Australian Development Corporation v White Construction

AUSTRALIAN DEVELOPMENT CORPORATION PTY LTD V WHITE CONSTRUCTIONS LIMITED & ANOR [2001] NSWCA 9

Court of Appeal – 9 February 2001

FACTS

ADC entered into a building contract in 1987 with White Constructions Pty Ltd (ACT), for the construction of an office block and a residential tower known as the Quadrant project in Canberra. ACT was a wholly owned subsidiary of White Constructions Limited (WCL), which was then a wholly owned subsidiary of White Industries Ltd (WIL). In November 1986 WIL was privatised and in October 1987 WCL became a listed company whilst ACT remained a wholly owned subsidiary of WCL. The contract was expressly between ADC and ACT even though negotiations were initially with WIL.

Work by ACT fell seriously behind schedule following labour unrest partly caused by the actions of employees of WCL and the site was closed for 6 months by industrial action.

ADC terminated the contract and sued ACT for breach of contract, WIL on basis of being the undisclosed principal of ACT, breach s52 Trade Practices Act and negligent misrepresentations during pre-contract negotiations, and WCL also for breach of contract.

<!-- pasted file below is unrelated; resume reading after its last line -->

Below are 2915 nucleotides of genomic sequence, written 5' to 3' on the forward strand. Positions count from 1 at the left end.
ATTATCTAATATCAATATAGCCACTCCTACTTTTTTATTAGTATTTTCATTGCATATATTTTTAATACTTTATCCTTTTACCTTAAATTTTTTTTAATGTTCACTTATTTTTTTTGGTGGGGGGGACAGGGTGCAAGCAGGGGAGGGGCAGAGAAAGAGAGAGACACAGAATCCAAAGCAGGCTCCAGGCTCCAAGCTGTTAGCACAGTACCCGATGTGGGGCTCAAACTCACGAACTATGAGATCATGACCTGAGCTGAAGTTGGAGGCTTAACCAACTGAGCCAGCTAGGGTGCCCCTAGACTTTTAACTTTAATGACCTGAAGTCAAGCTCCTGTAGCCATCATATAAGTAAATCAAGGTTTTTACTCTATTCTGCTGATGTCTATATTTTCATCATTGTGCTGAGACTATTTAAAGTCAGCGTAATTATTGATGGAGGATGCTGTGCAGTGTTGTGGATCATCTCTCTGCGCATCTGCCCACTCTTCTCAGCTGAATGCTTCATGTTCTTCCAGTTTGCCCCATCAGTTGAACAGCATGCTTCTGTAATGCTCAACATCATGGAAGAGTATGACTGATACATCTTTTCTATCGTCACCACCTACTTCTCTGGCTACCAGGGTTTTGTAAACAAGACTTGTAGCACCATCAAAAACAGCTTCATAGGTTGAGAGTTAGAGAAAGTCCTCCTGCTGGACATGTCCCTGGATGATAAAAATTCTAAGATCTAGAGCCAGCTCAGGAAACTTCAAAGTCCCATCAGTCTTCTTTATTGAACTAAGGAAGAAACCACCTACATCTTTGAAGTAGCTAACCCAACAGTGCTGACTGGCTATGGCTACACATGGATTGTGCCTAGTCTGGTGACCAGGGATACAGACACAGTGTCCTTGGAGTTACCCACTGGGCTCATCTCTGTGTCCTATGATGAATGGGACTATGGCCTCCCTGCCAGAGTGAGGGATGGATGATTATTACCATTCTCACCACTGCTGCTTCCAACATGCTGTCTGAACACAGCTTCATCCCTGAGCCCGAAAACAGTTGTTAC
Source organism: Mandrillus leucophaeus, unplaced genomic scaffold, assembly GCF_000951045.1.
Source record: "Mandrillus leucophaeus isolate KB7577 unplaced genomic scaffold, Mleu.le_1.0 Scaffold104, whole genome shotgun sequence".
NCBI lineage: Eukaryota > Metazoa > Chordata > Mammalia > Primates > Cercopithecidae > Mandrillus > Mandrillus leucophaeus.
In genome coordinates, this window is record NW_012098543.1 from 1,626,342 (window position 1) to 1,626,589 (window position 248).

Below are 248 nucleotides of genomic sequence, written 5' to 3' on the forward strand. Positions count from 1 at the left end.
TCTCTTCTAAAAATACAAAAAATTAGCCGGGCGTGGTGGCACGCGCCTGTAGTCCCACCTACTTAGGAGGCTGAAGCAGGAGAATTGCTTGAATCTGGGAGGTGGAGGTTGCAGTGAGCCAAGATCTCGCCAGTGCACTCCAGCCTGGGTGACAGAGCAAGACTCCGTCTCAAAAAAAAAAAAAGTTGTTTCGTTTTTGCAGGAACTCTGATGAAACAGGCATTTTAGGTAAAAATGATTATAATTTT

ISSUES

Whether ACT was acting as an agent for WIL (undisclosed principal).

Whether WIL had mislead ADC as to the viability of the contract price which ADC relied upon in entering into the contract and whether that negligent misrepresentation under s52 TP Act was the causation of damages.

FINDING

ACT was found liable for breach, with damages of approximately $30million. WIL’s failure to disclose its restructuring plans was found not to be a breach of s52 TP Act nor did it breach any duty of care. WCR was found not to have induced any breach of contract by ADC.

QUOTE

Handley JA said:

“Its [ACT] conduct was contrary to proper industrial practice, was unreasonable in the context of the contract, and in this respect it failed to prosecute the project diligently … “

“ADC has not established that [WCL] acted with the intention of bringing about what he knew was a breach of contract by ACT”

IMPACT

Even the most experienced businessperson should take considerable care to ensure that they are fully aware of the party they are entering into a contract with. In this case the ADC had been aware that the company they would contract with would not be WIL or WCL and had accepted the risk of ACT not being able to meet its obligations.

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Jim Doyle

Tel.: 1800 888 783

jdoyle@doylesconstructionlawyers.com
www.doylesconstructionlawyers.com